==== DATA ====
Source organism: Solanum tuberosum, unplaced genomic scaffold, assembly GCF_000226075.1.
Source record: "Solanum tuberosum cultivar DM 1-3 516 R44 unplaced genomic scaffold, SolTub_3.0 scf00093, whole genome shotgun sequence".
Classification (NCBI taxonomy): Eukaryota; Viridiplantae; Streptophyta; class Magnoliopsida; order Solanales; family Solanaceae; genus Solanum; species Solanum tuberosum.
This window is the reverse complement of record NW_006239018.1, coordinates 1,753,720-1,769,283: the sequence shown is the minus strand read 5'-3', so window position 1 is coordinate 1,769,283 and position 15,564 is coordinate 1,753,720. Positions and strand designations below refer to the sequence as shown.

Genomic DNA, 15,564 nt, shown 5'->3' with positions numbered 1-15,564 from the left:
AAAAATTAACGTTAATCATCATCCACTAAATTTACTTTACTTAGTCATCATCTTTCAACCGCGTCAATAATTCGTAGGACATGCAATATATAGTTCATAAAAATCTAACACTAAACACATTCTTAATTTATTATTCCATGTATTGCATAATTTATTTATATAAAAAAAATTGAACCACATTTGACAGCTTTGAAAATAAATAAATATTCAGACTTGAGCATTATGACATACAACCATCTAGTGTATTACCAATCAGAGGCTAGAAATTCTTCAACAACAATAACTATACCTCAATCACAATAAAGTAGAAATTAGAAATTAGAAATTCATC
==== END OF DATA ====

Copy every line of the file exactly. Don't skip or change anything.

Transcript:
Source organism: Solanum tuberosum, unplaced genomic scaffold, assembly GCF_000226075.1.
Source record: "Solanum tuberosum cultivar DM 1-3 516 R44 unplaced genomic scaffold, SolTub_3.0 scf00093, whole genome shotgun sequence".
Classification (NCBI taxonomy): Eukaryota; Viridiplantae; Streptophyta; class Magnoliopsida; order Solanales; family Solanaceae; genus Solanum; species Solanum tuberosum.
This window is the reverse complement of record NW_006239018.1, coordinates 1,753,720-1,769,283: the sequence shown is the minus strand read 5'-3', so window position 1 is coordinate 1,769,283 and position 15,564 is coordinate 1,753,720. Positions and strand designations below refer to the sequence as shown.

Genomic DNA, 15,564 nt, shown 5'->3' with positions numbered 1-15,564 from the left:
AAAAATTAACGTTAATCATCATCCACTAAATTTACTTTACTTAGTCATCATCTTTCAACCGCGTCAATAATTCGTAGGACATGCAATATATAGTTCATAAAAATCTAACACTAAACACATTCTTAATTTATTATTCCATGTATTGCATAATTTATTTATATAAAAAAAATTGAACCACATTTGACAGCTTTGAAAATAAATAAATATTCAGACTTGAGCATTATGACATACAACCATCTAGTGTATTACCAATCAGAGGCTAGAAATTCTTCAACAACAATAACTATACCTCAATCACAATAAAGTAGAAATTAGAAATTAGAAATTCATC